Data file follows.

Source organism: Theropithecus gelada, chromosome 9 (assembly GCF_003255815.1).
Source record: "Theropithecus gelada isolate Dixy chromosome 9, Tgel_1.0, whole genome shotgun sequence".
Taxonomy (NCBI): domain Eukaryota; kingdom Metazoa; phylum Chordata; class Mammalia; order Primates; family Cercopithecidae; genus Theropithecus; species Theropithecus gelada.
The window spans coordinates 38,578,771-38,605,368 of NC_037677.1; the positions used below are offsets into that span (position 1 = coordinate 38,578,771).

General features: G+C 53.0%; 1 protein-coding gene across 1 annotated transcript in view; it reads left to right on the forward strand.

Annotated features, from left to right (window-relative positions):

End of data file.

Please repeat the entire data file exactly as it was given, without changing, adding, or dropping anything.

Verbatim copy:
Source organism: Theropithecus gelada, chromosome 9 (assembly GCF_003255815.1).
Source record: "Theropithecus gelada isolate Dixy chromosome 9, Tgel_1.0, whole genome shotgun sequence".
Taxonomy (NCBI): domain Eukaryota; kingdom Metazoa; phylum Chordata; class Mammalia; order Primates; family Cercopithecidae; genus Theropithecus; species Theropithecus gelada.
The window spans coordinates 38,578,771-38,605,368 of NC_037677.1; the positions used below are offsets into that span (position 1 = coordinate 38,578,771).

General features: G+C 53.0%; 1 protein-coding gene across 1 annotated transcript in view; it reads left to right on the forward strand.

Annotated features, from left to right (window-relative positions):